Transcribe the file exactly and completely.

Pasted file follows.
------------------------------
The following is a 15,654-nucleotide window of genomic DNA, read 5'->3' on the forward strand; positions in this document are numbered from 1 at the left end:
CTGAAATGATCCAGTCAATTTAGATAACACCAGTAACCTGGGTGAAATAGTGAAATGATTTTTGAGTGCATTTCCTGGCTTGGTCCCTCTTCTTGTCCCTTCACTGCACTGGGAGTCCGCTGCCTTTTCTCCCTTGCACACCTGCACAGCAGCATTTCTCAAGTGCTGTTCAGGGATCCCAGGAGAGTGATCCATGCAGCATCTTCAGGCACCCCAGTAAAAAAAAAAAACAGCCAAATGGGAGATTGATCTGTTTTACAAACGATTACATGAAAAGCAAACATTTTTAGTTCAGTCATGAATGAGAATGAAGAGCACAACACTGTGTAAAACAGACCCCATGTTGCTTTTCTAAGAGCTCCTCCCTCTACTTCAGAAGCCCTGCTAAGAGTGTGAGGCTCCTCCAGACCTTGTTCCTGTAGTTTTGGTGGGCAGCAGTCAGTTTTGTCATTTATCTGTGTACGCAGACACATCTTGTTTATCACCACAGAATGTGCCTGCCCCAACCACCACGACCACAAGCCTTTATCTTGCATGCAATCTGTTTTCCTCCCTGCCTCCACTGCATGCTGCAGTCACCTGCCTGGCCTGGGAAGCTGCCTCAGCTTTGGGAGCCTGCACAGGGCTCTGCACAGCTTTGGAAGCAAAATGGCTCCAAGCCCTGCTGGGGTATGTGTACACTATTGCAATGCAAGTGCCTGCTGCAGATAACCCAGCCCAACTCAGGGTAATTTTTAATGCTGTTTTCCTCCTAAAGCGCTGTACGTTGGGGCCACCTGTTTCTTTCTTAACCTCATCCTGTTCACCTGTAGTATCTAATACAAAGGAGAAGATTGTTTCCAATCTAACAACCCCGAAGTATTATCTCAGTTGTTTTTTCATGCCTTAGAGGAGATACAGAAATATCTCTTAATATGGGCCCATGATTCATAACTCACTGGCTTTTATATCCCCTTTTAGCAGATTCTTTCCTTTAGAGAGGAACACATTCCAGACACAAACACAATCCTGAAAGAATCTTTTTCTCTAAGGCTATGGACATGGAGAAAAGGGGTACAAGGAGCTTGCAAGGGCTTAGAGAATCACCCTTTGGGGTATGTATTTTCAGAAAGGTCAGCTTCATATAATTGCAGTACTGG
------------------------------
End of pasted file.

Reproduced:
The following is a 15,654-nucleotide window of genomic DNA, read 5'->3' on the forward strand; positions in this document are numbered from 1 at the left end:
CTGAAATGATCCAGTCAATTTAGATAACACCAGTAACCTGGGTGAAATAGTGAAATGATTTTTGAGTGCATTTCCTGGCTTGGTCCCTCTTCTTGTCCCTTCACTGCACTGGGAGTCCGCTGCCTTTTCTCCCTTGCACACCTGCACAGCAGCATTTCTCAAGTGCTGTTCAGGGATCCCAGGAGAGTGATCCATGCAGCATCTTCAGGCACCCCAGTAAAAAAAAAAAACAGCCAAATGGGAGATTGATCTGTTTTACAAACGATTACATGAAAAGCAAACATTTTTAGTTCAGTCATGAATGAGAATGAAGAGCACAACACTGTGTAAAACAGACCCCATGTTGCTTTTCTAAGAGCTCCTCCCTCTACTTCAGAAGCCCTGCTAAGAGTGTGAGGCTCCTCCAGACCTTGTTCCTGTAGTTTTGGTGGGCAGCAGTCAGTTTTGTCATTTATCTGTGTACGCAGACACATCTTGTTTATCACCACAGAATGTGCCTGCCCCAACCACCACGACCACAAGCCTTTATCTTGCATGCAATCTGTTTTCCTCCCTGCCTCCACTGCATGCTGCAGTCACCTGCCTGGCCTGGGAAGCTGCCTCAGCTTTGGGAGCCTGCACAGGGCTCTGCACAGCTTTGGAAGCAAAATGGCTCCAAGCCCTGCTGGGGTATGTGTACACTATTGCAATGCAAGTGCCTGCTGCAGATAACCCAGCCCAACTCAGGGTAATTTTTAATGCTGTTTTCCTCCTAAAGCGCTGTACGTTGGGGCCACCTGTTTCTTTCTTAACCTCATCCTGTTCACCTGTAGTATCTAATACAAAGGAGAAGATTGTTTCCAATCTAACAACCCCGAAGTATTATCTCAGTTGTTTTTTCATGCCTTAGAGGAGATACAGAAATATCTCTTAATATGGGCCCATGATTCATAACTCACTGGCTTTTATATCCCCTTTTAGCAGATTCTTTCCTTTAGAGAGGAACACATTCCAGACACAAACACAATCCTGAAAGAATCTTTTTCTCTAAGGCTATGGACATGGAGAAAAGGGGTACAAGGAGCTTGCAAGGGCTTAGAGAATCACCCTTTGGGGTATGTATTTTCAGAAAGGTCAGCTTCATATAATTGCAGTACTGG